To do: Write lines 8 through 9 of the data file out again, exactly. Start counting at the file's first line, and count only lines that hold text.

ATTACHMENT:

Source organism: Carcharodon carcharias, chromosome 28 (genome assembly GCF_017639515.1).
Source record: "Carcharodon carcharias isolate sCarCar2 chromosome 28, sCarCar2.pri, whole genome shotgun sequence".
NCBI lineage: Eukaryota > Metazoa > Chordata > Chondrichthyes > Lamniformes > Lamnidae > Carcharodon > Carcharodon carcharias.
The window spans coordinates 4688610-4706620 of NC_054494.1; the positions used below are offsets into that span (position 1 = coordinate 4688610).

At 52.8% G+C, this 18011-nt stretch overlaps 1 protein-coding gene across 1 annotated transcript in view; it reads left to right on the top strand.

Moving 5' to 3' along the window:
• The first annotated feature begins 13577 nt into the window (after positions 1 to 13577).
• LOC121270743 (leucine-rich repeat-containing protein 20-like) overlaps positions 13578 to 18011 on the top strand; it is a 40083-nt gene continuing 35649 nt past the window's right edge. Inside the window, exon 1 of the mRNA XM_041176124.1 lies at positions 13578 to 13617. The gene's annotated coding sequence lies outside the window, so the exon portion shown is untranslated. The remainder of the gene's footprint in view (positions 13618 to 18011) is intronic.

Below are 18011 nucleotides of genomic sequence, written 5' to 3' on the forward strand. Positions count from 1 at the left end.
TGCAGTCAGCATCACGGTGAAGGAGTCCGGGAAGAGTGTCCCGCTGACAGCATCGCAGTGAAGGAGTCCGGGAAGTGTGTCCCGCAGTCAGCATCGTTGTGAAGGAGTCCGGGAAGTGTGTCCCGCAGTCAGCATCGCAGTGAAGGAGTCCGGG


• LOC121270743 (leucine-rich repeat-containing protein 20-like) overlaps positions 13578 to 18011 on the top strand; it is a 40083-nt gene continuing 35649 nt past the window's right edge. Inside the window, exon 1 of the mRNA XM_041176124.1 lies at positions 13578 to 13617. The gene's annotated coding sequence lies outside the window, so the exon portion shown is untranslated. The remainder of the gene's footprint in view (positions 13618 to 18011) is intronic.

Below are 18011 nucleotides of genomic sequence, written 5' to 3' on the forward strand. Positions count from 1 at the left end.